A few weeks ago, The Vindicator announced a High School Music Video Challenge. Students at area high schools are encouraged to make a video with an anti-bullying message based on JD Eicher & The Goodnights’ song "I’d Like To Get To Know You." (Listen to "I'd Like To Get To Know You" at the YouTube link below).
Considering the strong media production programs at local schools, creating a music video should be a simple task, not to mention a lot of fun.
Aside from the exposure a winning video will bring to your school via The Vindicator and anti-bullying PSAs, you get a free JD Eicher acoustic concert at your school just for signing up.
You might also get to hone your social media campaign skills. Let’s face it — if you’re creating a cool lip-dub music video, you should tell people about it and where to view it. Friends, family, teachers and students should all hear about your video, and share it with others. Who knows? Maybe your video will go viral.
Here are some tips for creating that winning music video:
1. Find your friends and make some new ones. The judges want to see people and community. For you this means “students” and your “school.” Recruit your friends, and go out of your way to get other students involved. Also, go into the places and spaces of your school that most people never really see (I was always a little freaked out by the boiler room at our school).
2. What’s the message? Be clear about the message you’re trying to send. Remember that this video should focus on themes of “acceptance, friendship and anti-bullying.”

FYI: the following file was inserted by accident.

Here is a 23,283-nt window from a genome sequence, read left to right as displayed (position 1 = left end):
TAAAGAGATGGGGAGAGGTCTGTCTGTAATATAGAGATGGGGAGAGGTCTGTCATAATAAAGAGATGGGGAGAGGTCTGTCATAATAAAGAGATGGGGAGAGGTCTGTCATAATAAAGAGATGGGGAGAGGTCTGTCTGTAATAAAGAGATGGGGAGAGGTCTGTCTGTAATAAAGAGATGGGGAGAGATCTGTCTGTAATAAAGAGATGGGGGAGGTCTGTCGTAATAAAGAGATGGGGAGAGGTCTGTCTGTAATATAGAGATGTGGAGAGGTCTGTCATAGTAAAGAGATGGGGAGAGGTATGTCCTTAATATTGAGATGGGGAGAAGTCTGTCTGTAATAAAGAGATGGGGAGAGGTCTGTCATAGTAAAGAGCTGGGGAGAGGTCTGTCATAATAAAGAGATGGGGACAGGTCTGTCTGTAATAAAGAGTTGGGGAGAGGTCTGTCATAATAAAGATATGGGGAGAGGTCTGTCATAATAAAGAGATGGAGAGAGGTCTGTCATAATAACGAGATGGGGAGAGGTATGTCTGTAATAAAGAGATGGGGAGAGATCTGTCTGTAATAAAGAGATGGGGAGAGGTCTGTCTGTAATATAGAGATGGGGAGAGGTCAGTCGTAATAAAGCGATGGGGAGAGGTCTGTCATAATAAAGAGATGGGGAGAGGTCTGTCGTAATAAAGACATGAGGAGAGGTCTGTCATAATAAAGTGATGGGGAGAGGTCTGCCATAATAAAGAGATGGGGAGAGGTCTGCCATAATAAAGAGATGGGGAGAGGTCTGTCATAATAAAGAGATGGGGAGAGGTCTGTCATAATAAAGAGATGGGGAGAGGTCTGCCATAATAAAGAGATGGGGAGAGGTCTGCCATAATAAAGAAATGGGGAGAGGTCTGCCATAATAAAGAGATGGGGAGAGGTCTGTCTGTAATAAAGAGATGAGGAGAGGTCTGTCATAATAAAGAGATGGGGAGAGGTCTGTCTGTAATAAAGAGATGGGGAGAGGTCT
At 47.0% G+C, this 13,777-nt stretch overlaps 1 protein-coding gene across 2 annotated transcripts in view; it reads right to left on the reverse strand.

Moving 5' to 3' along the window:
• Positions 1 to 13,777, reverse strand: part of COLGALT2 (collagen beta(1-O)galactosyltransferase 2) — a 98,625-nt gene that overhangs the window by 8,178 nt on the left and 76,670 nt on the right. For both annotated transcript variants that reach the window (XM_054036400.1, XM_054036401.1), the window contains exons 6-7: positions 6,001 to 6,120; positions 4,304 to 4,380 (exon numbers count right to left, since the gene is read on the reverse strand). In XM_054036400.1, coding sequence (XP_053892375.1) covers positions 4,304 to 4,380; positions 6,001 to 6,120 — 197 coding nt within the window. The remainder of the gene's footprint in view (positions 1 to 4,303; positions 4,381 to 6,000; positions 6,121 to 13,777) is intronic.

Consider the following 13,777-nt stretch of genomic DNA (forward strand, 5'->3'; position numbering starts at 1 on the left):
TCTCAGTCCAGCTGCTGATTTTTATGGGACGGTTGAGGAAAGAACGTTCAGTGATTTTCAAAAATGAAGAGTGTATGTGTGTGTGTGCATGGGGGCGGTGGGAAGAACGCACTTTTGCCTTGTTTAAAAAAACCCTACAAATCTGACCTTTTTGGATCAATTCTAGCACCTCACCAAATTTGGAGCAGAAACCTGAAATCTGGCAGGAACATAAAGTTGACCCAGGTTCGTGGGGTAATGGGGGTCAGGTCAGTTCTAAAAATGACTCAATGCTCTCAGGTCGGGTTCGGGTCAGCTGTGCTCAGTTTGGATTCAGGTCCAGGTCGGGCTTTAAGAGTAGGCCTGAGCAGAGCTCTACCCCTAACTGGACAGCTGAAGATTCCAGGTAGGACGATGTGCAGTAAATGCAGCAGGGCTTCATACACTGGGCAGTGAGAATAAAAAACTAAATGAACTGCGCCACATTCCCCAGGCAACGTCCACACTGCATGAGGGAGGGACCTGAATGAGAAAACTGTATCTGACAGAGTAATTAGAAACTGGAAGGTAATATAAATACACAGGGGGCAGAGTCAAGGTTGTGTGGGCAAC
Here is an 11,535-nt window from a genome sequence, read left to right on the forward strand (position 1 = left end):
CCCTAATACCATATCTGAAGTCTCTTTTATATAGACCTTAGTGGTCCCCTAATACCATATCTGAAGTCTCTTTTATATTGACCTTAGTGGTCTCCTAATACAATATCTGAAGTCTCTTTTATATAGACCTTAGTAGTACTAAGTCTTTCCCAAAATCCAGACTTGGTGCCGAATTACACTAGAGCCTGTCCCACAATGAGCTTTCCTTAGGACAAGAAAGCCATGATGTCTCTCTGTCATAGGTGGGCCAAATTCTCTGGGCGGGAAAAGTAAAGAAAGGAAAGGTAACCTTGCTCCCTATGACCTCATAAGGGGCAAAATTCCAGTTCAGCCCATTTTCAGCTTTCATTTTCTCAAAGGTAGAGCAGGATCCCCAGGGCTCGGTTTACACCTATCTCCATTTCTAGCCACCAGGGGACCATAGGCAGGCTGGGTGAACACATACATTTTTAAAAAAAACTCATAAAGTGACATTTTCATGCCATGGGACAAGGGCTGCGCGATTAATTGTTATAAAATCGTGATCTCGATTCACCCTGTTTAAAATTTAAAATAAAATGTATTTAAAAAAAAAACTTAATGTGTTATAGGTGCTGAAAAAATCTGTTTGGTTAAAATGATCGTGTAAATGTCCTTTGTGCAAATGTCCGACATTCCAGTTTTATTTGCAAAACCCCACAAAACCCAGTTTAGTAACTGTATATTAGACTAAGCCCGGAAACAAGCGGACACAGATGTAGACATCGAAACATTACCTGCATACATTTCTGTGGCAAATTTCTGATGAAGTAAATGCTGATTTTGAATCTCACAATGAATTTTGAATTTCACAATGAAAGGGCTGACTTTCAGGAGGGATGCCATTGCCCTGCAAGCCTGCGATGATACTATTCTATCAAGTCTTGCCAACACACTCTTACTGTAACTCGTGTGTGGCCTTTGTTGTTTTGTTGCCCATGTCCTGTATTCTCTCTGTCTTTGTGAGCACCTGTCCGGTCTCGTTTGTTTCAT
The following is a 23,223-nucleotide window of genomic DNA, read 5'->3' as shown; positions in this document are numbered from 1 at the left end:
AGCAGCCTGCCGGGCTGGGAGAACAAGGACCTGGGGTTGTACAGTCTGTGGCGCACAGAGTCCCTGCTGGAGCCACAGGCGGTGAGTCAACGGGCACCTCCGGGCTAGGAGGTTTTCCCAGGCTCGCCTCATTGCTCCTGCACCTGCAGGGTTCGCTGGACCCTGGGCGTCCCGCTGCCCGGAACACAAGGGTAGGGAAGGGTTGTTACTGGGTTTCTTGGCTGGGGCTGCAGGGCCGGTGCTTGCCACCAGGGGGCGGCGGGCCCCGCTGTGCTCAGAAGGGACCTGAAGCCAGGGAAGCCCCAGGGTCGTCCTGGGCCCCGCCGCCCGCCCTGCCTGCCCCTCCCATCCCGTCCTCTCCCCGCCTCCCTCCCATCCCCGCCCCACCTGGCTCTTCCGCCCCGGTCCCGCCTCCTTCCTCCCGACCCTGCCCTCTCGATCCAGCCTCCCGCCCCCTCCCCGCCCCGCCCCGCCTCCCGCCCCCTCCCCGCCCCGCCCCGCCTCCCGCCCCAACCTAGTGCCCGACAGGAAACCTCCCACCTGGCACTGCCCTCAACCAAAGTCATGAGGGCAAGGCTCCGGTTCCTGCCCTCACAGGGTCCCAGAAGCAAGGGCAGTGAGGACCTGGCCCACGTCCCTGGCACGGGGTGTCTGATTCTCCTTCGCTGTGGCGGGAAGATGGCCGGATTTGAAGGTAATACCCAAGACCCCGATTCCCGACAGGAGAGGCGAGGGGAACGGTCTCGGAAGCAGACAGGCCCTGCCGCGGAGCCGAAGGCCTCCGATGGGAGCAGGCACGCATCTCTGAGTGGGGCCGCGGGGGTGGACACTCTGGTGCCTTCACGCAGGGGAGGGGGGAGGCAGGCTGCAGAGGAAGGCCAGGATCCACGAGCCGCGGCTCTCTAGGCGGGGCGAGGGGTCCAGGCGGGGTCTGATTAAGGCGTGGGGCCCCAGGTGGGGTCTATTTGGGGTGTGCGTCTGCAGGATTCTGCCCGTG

One of the best things you can do before ever picking up a camera is to storyboard the video. It’s the equivalent of seeing the entire video on paper before you shoot it. To learn how to storyboard like the pros, go to nofilmschool.com and search for “storyboard tips.”
3. Find the techies and thespians. Every school has them. I was an ambitious techie at my school. We also had a lot of aspiring Oscar nominees. More importantly, if you don’t know the students with tech skills and acting chops, this is even more of a reason to get out there and meet them.
Once you’ve assembled your team, be sure to give everyone responsibilities. Everyone should feel a sense of ownership in the project.
4. Get out the vote. Once the video is complete, and you’ve submitted the video to firstname.lastname@example.org, getting people to vote for your video will be the next step. This is where social media comes in. Drive people to vote for your video via a mini social media campaign.
To get votes, use some traditional channels in your school for sharing voting information (e.g., morning announcements, school newspaper, posters) as well as internal social media platforms (e.g., Drund, Facebook pages).
Good luck and remember, you must register your school by emailing email@example.com no later than this Friday, Nov. 21, 2014. All videos should be completed and submitted by Tuesday, Feb. 10, 2015.
Dr. Adam C. Earnheardt is associate professor and chair of the department of communication at Youngstown State University in Youngstown, OH, USA. He researches and writes about social media and technology, sports and fans.